This is the simplest form of compensation. In exchange for a working a set amount of time or for performing particular services, the operator is paid an amount of money. This would most likely be in the form of W-2 income, though certain arrangements could also be structured as 1099 contractor income. Salary functions as a floor for operator compensation, but is more guaranteed than the other options. Full-time operators probably need a salary in order to meet their financial obligations, but a larger salary probably means a smaller amount of upside going to the operator.
This is what most people think about when hearing the phrase “joint venture.” Under a revenue sharing agreement, the operator will receive a certain percentage of the money the business generates from sales. A revenue sharing agreement can be with an individual as an employee or with another company (which could include an operator working as an LLC). The simplest form of revenue sharing is a flat percentage, but there can also be tiered revenue sharing agreements where an operator receives a larger percentage of the business’s revenues as those revenues increase. Revenue sharing can be a way for an operator to capture more of the value generated during the time a business is owned, but the operator will not receive any portion of the sale price should the business be sold.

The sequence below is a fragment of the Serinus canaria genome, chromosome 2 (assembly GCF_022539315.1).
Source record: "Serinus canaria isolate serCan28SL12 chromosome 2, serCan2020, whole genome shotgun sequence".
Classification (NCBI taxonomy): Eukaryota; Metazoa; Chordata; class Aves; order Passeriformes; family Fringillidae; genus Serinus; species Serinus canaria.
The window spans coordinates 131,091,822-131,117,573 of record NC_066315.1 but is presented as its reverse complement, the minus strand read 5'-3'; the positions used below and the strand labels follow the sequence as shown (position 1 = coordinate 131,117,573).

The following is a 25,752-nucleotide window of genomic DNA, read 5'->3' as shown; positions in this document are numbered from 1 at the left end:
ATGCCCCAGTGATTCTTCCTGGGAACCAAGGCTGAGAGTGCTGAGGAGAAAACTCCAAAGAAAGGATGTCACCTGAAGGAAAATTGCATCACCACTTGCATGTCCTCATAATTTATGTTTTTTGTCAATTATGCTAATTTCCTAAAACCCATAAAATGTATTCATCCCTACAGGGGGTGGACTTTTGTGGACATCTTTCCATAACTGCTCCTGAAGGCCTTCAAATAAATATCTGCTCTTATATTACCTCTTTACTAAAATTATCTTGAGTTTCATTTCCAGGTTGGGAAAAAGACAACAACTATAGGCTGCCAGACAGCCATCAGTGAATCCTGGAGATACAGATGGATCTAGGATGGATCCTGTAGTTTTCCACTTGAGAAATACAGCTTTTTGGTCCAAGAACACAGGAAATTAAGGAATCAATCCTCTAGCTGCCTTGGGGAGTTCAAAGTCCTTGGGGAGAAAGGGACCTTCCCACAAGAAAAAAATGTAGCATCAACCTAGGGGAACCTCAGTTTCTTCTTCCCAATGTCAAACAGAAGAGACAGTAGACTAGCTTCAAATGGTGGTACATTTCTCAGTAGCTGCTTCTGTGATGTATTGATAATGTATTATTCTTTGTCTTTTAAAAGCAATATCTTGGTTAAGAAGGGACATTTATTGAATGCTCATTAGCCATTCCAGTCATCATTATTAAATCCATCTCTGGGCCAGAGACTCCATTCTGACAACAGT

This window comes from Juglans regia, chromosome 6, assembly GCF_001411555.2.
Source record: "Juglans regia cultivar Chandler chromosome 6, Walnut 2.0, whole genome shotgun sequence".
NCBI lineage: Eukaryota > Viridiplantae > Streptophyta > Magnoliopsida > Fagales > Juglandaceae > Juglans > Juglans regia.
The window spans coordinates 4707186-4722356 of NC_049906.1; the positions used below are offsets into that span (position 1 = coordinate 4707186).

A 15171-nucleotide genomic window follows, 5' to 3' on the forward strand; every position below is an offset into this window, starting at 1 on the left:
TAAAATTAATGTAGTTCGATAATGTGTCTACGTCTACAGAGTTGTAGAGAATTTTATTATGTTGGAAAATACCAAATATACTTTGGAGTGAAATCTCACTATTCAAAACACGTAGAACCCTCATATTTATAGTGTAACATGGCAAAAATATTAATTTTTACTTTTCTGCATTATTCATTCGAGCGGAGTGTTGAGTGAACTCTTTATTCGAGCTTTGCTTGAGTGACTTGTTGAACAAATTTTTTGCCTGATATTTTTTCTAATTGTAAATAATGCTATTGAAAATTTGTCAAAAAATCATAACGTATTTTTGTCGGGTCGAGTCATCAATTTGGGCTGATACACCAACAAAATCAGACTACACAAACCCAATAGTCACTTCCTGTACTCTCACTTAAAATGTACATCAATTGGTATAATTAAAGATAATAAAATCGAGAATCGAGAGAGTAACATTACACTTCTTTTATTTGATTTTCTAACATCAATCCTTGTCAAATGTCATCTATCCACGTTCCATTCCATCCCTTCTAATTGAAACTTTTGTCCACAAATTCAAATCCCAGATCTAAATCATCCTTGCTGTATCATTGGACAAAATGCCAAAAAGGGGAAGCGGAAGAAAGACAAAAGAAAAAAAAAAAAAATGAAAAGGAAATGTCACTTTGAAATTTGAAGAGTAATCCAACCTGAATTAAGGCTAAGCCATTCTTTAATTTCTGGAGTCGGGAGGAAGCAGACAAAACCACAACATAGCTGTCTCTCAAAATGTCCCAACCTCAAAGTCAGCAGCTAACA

Equity sharing arrangements make operators and investors “partners” in the sense that both own a portion of the business. This is “sweat equity” that is common for startup founders and employees. The two most important aspects of equity sharing agreements are how much equity the operator will receive and what the operator needs to do to receive that equity. The standard for a Silicon Valley VC-backed startup is that a founder will be on a four-year vesting schedule with a one-year cliff. This means that the founder’s equity will vest over a period of four years, but if the founder leaves during the first year that founder will not receive any equity (the “cliff”). Once the cliff is reached, equity will vest in equal installments, usually monthly or quarterly. The time horizon can be shorter for SaaS or E-commerce plays where the goal is to grow and sell the business within 18 or 24 months. This can be handled through accelerating the vesting schedule, which is something that operators will want to make sure is in place. For operators, getting equity has the dual benefits of capturing some of the upside value of a potential sale and providing some amount of control over the direction of the business. The extent of the operator’s control will be negotiated, but some of the other methods of compensation do not offer operators any corporate control.